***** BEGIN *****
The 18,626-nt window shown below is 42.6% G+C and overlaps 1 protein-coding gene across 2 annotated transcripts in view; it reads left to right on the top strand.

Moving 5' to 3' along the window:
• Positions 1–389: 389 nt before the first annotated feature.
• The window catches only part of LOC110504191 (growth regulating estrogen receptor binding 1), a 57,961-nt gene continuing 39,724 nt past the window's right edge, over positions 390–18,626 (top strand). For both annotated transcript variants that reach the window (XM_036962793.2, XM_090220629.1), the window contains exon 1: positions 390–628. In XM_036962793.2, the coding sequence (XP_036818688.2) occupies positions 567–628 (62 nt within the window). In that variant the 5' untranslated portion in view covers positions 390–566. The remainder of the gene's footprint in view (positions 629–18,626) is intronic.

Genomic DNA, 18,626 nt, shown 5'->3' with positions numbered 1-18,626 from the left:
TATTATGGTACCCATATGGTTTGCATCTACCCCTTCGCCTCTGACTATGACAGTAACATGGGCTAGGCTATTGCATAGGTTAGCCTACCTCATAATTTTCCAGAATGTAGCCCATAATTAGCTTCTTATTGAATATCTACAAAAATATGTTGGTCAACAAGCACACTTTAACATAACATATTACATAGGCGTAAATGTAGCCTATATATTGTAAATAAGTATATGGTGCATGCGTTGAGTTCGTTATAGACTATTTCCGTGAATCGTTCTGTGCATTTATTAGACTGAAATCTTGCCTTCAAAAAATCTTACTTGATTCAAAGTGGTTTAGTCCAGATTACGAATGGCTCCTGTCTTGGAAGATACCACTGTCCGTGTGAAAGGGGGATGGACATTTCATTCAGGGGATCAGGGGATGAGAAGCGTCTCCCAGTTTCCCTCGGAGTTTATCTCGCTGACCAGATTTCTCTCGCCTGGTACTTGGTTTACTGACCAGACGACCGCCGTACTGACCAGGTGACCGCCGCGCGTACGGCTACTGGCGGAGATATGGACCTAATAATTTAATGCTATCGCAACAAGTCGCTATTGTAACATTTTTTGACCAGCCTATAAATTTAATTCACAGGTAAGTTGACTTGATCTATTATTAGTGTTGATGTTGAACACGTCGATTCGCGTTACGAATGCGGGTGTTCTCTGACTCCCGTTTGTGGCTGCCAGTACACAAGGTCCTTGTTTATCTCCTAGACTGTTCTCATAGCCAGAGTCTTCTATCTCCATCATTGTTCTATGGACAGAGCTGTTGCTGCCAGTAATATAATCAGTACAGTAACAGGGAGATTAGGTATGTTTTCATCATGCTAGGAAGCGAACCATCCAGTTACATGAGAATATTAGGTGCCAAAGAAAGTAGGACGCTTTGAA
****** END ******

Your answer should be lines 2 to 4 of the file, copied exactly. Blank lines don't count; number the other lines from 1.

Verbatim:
Moving 5' to 3' along the window:
• Positions 1–389: 389 nt before the first annotated feature.
• The window catches only part of LOC110504191 (growth regulating estrogen receptor binding 1), a 57,961-nt gene continuing 39,724 nt past the window's right edge, over positions 390–18,626 (top strand). For both annotated transcript variants that reach the window (XM_036962793.2, XM_090220629.1), the window contains exon 1: positions 390–628. In XM_036962793.2, the coding sequence (XP_036818688.2) occupies positions 567–628 (62 nt within the window). In that variant the 5' untranslated portion in view covers positions 390–566. The remainder of the gene's footprint in view (positions 629–18,626) is intronic.